What a perfect ending for Art Ride 2007. As the curators note, Münster has become an “open-air museum for contemporary sculpture in public space”. A “museum” that encourages the viewers to tour the exhibition … by bicycle!
Ran into Natalie Kovacs (curator-artist-consultant and Art Ride paparazzi) who accompanied me on the tour and helped record the experience. Over coffee we reviewed the locations of the various artworks and mapped-out a bike tour. It was quite a scavenger hunt within the old city centre especially since we were vying for space on small cobblestone roads and walkways with tourists and city dwellers. We did end up catching a glimpse of public installations by Andreas Siekmann, Deimantas Narkevicius, Gustav Metzger, Marko Lehaka, Silke Wagner, Isa Genzken, Hans-Peter Feldman, Nairy Baghramian and Michael Asher.
We got to hang-out with the some real animals in Mike Kelley’s Petting Zoo. Further along our route we hop on bikes of another kind … stationary bikes … that power the video screens on which we see Guy Ben-Ner’s film “I’d give it to you if I could, but I borrowed it”. You can make it as short or as long as you’d like depending on how fast you pedal. We meander Lake Aa where we see Rosemarie Trockel’s sculpture made of Yew bushes. We listen to Susan Philipsz’s sound sculpture. Then back along the bike route around the lake to view a few remnants of Skulptur Projektes past … permanently installed sculptures by Jorge Pardo and Ilya Kabakov (both from 1997) and Donald Judd and Claes Oldenburg from 1977.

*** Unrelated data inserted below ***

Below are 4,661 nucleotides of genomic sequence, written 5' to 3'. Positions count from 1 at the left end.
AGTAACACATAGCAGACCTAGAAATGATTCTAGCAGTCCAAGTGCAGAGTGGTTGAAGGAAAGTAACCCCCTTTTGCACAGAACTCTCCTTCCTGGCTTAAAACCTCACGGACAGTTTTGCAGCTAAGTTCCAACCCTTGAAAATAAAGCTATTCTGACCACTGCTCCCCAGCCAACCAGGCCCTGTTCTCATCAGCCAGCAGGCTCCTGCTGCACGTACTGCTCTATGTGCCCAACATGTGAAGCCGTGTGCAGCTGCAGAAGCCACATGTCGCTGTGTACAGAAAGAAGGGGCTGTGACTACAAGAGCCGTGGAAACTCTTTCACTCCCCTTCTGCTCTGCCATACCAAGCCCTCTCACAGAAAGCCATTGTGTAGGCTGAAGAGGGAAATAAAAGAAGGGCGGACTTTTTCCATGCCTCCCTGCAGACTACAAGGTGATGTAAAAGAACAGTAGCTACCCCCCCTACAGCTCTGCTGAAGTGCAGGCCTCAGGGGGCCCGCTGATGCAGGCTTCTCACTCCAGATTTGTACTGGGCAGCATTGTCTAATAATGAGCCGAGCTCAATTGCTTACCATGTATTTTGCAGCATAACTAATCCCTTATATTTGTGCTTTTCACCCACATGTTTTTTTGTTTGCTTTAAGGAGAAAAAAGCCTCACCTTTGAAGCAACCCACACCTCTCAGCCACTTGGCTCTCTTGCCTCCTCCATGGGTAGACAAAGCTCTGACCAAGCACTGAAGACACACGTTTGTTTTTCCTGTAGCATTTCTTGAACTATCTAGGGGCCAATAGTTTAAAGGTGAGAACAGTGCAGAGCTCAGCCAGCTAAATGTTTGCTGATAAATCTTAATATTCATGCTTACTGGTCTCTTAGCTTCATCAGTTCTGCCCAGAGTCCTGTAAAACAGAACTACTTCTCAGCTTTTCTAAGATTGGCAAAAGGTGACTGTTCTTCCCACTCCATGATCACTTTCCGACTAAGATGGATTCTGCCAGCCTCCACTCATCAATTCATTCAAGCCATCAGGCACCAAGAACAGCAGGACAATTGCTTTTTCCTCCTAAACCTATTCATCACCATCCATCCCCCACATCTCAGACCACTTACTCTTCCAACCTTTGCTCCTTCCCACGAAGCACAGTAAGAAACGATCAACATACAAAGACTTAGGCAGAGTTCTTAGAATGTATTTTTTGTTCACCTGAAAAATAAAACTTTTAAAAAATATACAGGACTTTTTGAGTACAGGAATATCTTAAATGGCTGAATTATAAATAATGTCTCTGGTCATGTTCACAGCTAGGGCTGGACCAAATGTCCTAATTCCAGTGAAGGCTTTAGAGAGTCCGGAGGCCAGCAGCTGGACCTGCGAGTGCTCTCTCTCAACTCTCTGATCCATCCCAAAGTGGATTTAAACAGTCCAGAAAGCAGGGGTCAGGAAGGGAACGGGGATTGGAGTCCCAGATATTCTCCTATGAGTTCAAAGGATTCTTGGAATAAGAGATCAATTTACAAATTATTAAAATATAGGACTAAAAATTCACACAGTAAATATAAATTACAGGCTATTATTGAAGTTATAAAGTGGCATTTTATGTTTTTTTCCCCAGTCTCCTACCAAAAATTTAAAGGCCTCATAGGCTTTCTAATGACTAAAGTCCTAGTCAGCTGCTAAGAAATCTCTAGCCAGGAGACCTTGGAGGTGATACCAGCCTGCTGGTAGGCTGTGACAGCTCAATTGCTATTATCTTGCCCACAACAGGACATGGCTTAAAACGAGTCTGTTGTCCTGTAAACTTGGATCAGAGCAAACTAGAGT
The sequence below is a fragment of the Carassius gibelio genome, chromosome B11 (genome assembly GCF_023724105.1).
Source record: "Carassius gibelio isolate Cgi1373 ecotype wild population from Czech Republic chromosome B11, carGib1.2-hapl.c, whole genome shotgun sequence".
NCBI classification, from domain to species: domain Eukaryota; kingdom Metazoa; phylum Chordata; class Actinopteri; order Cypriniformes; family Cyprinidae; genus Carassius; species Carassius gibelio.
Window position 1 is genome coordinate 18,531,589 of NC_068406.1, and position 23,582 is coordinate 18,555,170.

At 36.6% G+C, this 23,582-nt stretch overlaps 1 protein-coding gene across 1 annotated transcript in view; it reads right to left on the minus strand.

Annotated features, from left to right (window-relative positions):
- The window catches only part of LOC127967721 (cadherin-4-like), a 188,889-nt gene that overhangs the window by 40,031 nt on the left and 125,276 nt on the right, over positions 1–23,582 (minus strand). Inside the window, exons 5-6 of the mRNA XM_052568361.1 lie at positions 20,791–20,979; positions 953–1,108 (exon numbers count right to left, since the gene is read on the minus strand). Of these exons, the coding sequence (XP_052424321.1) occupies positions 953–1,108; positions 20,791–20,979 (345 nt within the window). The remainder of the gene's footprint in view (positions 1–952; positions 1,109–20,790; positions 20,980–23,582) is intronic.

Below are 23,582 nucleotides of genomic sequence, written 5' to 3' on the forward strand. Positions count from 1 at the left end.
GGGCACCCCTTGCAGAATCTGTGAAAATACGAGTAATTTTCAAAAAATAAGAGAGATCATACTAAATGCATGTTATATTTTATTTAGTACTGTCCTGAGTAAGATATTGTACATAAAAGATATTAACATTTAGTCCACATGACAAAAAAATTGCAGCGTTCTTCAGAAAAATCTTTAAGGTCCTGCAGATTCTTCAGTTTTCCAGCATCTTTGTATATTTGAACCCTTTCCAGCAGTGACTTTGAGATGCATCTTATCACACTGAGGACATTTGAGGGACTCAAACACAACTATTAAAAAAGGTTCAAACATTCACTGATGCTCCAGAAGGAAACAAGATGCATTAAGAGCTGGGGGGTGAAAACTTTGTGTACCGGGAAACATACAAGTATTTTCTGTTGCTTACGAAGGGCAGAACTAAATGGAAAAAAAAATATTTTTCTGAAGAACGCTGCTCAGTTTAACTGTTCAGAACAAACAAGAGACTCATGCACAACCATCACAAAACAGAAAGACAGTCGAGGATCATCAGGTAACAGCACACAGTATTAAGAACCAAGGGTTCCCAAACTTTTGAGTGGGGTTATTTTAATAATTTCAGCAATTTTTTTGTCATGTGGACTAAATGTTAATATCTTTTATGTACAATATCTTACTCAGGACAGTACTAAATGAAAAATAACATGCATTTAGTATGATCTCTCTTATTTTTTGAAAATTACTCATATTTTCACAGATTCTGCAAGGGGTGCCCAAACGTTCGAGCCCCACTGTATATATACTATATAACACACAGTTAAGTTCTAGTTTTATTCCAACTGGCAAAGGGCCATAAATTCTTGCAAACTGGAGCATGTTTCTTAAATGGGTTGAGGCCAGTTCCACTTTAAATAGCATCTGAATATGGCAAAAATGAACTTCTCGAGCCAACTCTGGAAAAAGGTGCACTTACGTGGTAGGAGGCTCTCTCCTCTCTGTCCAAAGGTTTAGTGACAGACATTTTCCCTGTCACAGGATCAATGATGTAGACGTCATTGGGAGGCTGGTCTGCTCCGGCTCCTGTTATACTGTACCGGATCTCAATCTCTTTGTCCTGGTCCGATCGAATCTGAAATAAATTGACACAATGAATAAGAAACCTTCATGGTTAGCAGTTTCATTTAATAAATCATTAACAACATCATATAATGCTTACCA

We cycled through Dominique Gonzalez-Foerster’s sculputre garden Roman de Münster. A theme park of 1:4 scale replicas of sculptures she selected from previous installments of the Skulpur Projekte. And on our way back to the city centre, we stop to see Dan Graham’s Oktogon für Münster (from 1987). It’s a beautifully subtle work installed in the Schlossgarten.
Just when we thought our tour was over, having returned the bike Natalie had rented, we stumble on Thomas Schutte’s Modell fùr ein Museum (Model for a Mueum) which essentially consists of a glass structure placed over a fountain erected by the Chamber of Commerce in the exact spot of his 1987 sculptural contribution, Kierschensäule. Interesting how the artist was able to reclaim his previous space, incorporating the fountain into a new work that is essentially a concept maquette for a museum structure that may never be realized. A striking critique on the fragility of this ‘open-air museum’, or the relationship of public art and its host communities.
There were some strong works, and some that are not so successful, yet there was a sensitivity and consideration by all the participating artists to the chosen locales creating an overall experience that was engaging, enjoyable, fun even, that it was well worth the (Art Ride) tour.